On appeal it was acknowledged that the decision to terminate the contract “had been shaped and informed by the views of other persons, in particular a presentation given to the eventual decision-maker”, Mr Gilmour. Accordingly it was necessary to consider the mental processes in the context of age bias not just of Mr Gilmour but also others in the organisation whose views might have had a significant influence on the decision.

the unrepresented claimant who knew too much

Employment tribunals, being creatures of statute, have had an unhappy history when it comes to considering time limits and balancing adherence to them with general principles of fairness.

As all those with experience of unfair dismissal claims will know, there is a strict time limit of three months for commencement of proceedings. The time limit will only be extended if it was not reasonably practicable for the claim to be lodged in time and what is “not reasonably practicable” has been very narrowly construed.

On the face of it there is a more relaxed approach to discrimination claims since the test for ostensibly out of time claims is not whether it was reasonably practicable for the claims to be presented but whether it is “just and equitable” to allow them to proceed.

Back in 2009 I wrote about the application of time limits in the context of an unfair dismissal claim resulting from redundancy and the unusual circumstances in which an apparently out of time claim was allowed to proceed. I have also commented previously about the apparent injustice of excluding good claims in a tribunal (supposedly less formal than a court) based on a procedural error.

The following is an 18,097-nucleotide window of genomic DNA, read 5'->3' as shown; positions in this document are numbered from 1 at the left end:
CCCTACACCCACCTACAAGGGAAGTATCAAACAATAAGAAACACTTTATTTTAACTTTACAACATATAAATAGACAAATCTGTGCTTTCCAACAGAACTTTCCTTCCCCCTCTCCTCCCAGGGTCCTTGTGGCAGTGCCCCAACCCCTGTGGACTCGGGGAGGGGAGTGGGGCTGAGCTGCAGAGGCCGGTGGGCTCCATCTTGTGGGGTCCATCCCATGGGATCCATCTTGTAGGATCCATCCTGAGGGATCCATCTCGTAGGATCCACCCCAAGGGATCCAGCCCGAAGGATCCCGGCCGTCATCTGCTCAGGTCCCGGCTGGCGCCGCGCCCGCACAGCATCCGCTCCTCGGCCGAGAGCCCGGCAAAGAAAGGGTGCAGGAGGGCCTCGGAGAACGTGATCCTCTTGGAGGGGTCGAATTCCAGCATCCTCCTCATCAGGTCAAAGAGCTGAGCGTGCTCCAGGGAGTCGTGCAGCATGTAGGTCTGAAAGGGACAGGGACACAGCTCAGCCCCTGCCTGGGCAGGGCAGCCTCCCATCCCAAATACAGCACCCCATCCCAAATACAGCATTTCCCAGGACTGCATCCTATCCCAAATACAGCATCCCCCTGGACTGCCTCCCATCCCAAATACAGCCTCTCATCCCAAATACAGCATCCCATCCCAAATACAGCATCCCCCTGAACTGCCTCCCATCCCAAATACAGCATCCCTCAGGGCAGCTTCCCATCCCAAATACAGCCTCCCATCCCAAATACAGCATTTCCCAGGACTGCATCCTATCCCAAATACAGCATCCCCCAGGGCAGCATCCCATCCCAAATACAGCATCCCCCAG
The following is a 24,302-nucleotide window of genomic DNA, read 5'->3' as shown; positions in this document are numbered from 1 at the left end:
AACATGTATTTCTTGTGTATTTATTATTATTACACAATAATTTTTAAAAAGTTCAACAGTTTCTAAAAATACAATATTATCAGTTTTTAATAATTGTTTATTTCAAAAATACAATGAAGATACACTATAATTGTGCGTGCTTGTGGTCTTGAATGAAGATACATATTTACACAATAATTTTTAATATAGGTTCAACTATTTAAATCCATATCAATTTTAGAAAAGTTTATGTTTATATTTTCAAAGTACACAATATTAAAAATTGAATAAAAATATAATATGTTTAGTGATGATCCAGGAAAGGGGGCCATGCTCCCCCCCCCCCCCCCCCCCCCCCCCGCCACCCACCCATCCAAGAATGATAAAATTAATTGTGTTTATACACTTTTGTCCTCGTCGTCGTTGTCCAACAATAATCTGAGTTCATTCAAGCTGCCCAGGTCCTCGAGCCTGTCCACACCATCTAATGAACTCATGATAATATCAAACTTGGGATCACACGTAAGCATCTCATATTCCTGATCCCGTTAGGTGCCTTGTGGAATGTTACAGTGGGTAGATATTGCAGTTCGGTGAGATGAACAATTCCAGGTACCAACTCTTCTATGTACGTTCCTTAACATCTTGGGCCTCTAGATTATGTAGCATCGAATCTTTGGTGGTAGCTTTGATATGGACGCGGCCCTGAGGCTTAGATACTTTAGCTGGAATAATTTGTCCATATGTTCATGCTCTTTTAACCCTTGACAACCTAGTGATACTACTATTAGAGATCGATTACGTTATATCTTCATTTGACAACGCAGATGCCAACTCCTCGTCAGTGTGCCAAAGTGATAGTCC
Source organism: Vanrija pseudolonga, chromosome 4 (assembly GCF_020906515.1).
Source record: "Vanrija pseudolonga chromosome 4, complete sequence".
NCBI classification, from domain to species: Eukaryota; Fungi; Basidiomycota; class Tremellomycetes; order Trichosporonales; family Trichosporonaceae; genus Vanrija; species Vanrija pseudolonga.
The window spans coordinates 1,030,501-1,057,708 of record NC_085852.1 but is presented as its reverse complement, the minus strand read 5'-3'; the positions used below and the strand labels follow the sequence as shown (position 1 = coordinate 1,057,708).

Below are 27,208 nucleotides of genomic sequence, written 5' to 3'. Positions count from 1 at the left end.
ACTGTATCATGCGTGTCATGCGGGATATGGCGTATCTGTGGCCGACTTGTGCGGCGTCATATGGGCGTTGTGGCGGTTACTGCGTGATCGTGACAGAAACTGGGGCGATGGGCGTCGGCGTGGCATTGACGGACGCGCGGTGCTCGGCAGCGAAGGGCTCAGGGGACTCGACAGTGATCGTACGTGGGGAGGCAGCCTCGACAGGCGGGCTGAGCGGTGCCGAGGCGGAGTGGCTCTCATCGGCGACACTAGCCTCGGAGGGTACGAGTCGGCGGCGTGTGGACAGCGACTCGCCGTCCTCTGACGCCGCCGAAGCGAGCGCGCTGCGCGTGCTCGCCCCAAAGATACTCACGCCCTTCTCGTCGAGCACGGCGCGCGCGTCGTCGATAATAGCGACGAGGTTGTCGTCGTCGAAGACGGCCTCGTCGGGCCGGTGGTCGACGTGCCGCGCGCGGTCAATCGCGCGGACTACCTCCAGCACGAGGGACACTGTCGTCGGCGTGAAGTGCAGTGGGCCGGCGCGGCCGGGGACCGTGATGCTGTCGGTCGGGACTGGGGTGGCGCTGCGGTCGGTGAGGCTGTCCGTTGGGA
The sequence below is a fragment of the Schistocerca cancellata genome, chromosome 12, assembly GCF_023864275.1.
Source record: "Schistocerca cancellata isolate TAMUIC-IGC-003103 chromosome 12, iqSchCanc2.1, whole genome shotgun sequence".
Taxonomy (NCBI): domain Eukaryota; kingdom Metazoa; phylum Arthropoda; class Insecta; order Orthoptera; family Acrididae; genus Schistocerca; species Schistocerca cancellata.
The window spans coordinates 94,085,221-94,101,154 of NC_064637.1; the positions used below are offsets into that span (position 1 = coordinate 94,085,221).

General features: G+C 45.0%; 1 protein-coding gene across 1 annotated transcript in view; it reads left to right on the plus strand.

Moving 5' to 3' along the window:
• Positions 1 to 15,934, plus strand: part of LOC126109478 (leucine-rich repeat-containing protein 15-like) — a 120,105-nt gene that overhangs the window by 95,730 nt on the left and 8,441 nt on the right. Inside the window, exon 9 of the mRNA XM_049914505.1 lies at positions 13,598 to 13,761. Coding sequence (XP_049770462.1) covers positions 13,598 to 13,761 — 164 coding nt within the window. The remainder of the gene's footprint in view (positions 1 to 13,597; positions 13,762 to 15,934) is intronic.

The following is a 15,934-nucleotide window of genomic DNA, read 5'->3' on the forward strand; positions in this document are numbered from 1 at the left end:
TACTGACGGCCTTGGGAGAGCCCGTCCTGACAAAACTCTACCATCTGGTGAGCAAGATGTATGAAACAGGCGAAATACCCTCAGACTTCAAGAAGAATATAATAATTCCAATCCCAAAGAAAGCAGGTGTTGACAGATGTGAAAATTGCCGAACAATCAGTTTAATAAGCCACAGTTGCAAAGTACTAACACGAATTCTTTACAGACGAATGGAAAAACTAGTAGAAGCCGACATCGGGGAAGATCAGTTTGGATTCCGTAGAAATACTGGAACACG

In courts, where by contrast the vast majority of claims are subject to generous time limits of three years for personal injury claims and six years for other claims, there has been a recent clampdown on procedural mistakes with the result that numerous decent claims have been unable to proceed based on highly technical objections. I wrote a post earlier this year in which I made clear my disapproval of this trend.

So to the case in question. In Hall v ADP Dealer Services Limited the Employment Appeal Tribunal was asked to consider whether a tribunal was right to dismiss claims for age discrimination on the basis that they were time barred and it was not just and equitable to extend time. Ms Hall was employed by ADP from July 2011 to February 2012 as a compensation manager. On 30 November 2012 she submitted a claim against her former employer alleging age discrimination. Her complaints included that she had no probationary review, that she was subjected to age discriminatory behaviour at work including a derogatory, age-related comment, that she was dismissed because, so she was told, it was “not working out” and that she was given misleading references, the last of which was issued in July 2012. Ms Hall knew that her claim was, prima facie, out of time because she included in her application:

PLEASE NOTE: I know that a straightforward claim for age discrimination would be out of time but due to circumstances outlined in 9.1 and 10 below I feel it would be just and equitable to extend the time and I am therefore with great respect requesting this.

When she complained about the references she was told to raise a grievance. She duly did so and the grievance process continued until 19 September. At the employment tribunal the former employer contended that the dismissal, the references and the grievance process were discrete events rather than continuing acts. The distinction is important since, if they were discrete acts, each would be considered in isolation with reference to the applicable time limit for commencing proceedings. If they were continuing acts then time would be calculated as running from the last such act. The tribunal took the view that they were separate acts. It was not just and equitable to extend the time limit for the dismissal claim because Ms Hall could have brought her claim much earlier “as she had the knowledge, the expertise, and the ability to bring the claim”.

is reward for long service age discriminatory?